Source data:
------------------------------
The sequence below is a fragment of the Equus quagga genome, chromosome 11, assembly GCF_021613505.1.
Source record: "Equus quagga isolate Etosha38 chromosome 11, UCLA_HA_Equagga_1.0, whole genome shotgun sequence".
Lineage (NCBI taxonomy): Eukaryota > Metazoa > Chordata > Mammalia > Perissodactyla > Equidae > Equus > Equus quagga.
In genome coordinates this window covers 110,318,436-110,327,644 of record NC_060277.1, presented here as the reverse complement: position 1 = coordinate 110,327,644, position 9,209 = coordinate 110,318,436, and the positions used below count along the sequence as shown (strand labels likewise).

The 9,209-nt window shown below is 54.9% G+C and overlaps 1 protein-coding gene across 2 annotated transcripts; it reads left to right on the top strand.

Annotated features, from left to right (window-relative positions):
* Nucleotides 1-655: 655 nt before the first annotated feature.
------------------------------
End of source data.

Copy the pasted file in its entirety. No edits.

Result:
The sequence below is a fragment of the Equus quagga genome, chromosome 11, assembly GCF_021613505.1.
Source record: "Equus quagga isolate Etosha38 chromosome 11, UCLA_HA_Equagga_1.0, whole genome shotgun sequence".
Lineage (NCBI taxonomy): Eukaryota > Metazoa > Chordata > Mammalia > Perissodactyla > Equidae > Equus > Equus quagga.
In genome coordinates this window covers 110,318,436-110,327,644 of record NC_060277.1, presented here as the reverse complement: position 1 = coordinate 110,327,644, position 9,209 = coordinate 110,318,436, and the positions used below count along the sequence as shown (strand labels likewise).

The 9,209-nt window shown below is 54.9% G+C and overlaps 1 protein-coding gene across 2 annotated transcripts; it reads left to right on the top strand.

Annotated features, from left to right (window-relative positions):
* Nucleotides 1-655: 655 nt before the first annotated feature.